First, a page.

It's a common view that self defense is a justification when you're under attack or threatened. Every state has self defense laws to determine the specific circumstances under which a person can use the defense. Although the concept of self defense is universally accepted, certain aspects of the principle are the subject of scrutiny. For instance, "stand your ground laws" (laws that fundamentally eliminate the duty to retreat from an attacker before you can use deadly force) are continuously debated.
The Castle Doctrine
More than half of states recognize stand your ground laws in some form or another. North Carolina is in this group because it follows a version of this type of law called the "Castle Doctrine." This differs from more traditional stand your ground law states since the law further restricts contexts under which an individual can use deadly force to defend themselves. The rationale is based on the idea that your home is your "castle;" if an intruder invades your space, you have no obligation to back down. North Carolina law extends this by including not only your home, but also your vehicle and your workplace
North Carolina Self Defense Laws at a Glance
The chart below provides a summary of statutes related to North Carolina's self defense laws, including links to important code sections.
- North Carolina General Statutes 14-51.2 (home, workplace, and motor vehicle protection)
- North Carolina General Statutes 14-51.3 (use of force in defense of a person)
- North Carolina General Statutes 14-51.4 (no justification for defensive force)
Justifiable Use of Force
Defense of a person:
You can use reasonable force (not deadly force) when you reasonably believe that the force is necessary to protect yourself or another against an attacker's imminent use of unlawful force.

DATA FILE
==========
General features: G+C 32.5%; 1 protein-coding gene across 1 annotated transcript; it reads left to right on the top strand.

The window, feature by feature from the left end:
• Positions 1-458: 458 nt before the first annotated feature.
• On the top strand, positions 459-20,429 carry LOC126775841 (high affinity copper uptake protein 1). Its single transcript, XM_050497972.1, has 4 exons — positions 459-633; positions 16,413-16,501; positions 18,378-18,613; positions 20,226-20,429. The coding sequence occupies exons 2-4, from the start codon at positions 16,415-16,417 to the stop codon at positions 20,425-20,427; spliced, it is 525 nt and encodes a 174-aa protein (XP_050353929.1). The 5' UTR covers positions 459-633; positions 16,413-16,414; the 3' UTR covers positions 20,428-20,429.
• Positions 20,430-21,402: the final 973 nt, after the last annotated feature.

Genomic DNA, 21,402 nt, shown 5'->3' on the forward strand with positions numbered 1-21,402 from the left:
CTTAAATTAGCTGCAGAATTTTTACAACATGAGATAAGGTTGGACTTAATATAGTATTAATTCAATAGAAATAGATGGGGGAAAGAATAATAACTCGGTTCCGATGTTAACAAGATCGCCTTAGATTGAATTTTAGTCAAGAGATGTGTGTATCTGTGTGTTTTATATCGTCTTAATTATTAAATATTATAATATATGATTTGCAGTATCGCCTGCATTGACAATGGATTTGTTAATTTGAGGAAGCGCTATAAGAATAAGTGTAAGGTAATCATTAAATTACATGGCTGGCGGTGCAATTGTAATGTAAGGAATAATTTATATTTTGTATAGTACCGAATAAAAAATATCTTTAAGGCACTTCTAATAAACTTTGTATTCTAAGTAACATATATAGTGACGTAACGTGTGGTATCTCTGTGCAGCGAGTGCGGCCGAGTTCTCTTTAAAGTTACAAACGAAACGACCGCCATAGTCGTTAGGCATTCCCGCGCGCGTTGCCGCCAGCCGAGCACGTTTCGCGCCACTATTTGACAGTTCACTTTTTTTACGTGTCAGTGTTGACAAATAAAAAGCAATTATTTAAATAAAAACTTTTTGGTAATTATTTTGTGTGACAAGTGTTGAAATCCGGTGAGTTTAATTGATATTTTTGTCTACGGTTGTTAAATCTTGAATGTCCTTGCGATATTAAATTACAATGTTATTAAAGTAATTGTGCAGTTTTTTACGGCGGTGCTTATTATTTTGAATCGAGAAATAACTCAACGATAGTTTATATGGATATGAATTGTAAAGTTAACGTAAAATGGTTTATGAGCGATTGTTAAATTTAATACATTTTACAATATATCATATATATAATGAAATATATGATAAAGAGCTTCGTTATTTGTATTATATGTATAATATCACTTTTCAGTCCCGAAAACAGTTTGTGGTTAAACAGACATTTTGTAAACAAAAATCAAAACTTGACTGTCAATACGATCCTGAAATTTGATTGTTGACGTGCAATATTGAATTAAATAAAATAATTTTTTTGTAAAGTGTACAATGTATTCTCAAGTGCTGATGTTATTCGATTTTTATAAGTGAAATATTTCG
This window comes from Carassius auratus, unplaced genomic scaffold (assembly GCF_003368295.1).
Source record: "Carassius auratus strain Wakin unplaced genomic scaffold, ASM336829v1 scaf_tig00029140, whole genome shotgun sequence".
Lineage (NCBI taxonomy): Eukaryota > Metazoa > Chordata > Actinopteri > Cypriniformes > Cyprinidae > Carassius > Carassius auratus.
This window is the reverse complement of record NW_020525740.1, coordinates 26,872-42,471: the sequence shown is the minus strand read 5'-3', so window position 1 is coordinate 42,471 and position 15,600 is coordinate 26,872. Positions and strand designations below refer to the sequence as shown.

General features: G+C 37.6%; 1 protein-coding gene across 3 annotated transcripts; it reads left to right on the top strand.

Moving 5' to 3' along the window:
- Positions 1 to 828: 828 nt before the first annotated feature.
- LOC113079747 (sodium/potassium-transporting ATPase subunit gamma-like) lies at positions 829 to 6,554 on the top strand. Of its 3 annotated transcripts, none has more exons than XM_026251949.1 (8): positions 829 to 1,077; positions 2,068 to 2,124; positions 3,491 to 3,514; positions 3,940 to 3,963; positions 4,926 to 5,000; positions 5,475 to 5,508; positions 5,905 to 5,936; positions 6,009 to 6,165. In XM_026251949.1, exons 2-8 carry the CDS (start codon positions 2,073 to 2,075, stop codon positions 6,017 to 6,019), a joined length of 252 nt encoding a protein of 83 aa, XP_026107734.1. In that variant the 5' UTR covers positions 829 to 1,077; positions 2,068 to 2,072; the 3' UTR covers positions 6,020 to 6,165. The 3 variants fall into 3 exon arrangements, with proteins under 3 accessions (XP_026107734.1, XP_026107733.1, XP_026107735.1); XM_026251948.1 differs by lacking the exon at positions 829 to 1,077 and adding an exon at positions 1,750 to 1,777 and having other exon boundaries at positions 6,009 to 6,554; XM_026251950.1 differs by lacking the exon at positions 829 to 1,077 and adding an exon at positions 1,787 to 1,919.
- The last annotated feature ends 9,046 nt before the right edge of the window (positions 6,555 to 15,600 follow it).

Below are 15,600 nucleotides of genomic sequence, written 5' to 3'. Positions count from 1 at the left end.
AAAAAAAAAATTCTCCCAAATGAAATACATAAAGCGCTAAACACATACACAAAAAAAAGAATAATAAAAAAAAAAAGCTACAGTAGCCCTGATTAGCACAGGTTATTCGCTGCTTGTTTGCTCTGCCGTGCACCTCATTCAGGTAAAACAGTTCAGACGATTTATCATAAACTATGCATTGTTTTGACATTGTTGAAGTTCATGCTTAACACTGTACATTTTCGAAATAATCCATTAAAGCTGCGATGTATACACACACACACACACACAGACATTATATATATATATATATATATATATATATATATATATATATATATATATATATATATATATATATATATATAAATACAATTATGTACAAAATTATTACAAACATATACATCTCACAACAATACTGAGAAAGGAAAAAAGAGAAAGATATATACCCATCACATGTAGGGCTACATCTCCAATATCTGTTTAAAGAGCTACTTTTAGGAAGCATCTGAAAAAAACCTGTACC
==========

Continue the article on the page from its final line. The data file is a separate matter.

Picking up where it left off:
Justified Use of Deadly Force and No Duty to Retreat (if you have the lawful right to be there) when:
You reasonably believe that the force is necessary to prevent imminent death or great bodily injury (to you or another person).
You are immune from civil and criminal liability unless:
- You used the force against a law enforcement officer or bail bondsperson who was lawfully acting in the performance of his or her official duties; and
- The officer or bondsperson identified himself or herself as such or you knew or had reason to know that the person was a law enforcement officer or bails bondsperson.
No duty to retreat from your home, motor vehicle, or workplace because there is a presumption of fear of death or serious bodily harm.
When the Use of Deadly Force is Not Justified
- The person against whom the force is used has the right to be in, or is a lawful resident of, the home, vehicle, or workplace; no written injunction or order prohibiting contact exists.
- The person against whom the force is used has ended efforts to forcefully enter the home, vehicle, or workplace.
- The person using deadly force is an initial aggressor.
Note: State laws are always subject to change through the passage of new legislation, rulings in the higher courts (including federal decisions), ballot initiatives, and other means. While we strive to provide the most current information available, please consult an attorney or conduct your own legal research to verify the state law(s) you are researching.
North Carolina Self Defense Laws: Related Resources
Need Help with Self Defense Laws? Find an Attorney
If you've been accused of a crime in which North Carolina's self defense laws apply, then it is important to talk to a defense attorney who can assess your options. Take control of your case by finding a local criminal defense attorney today.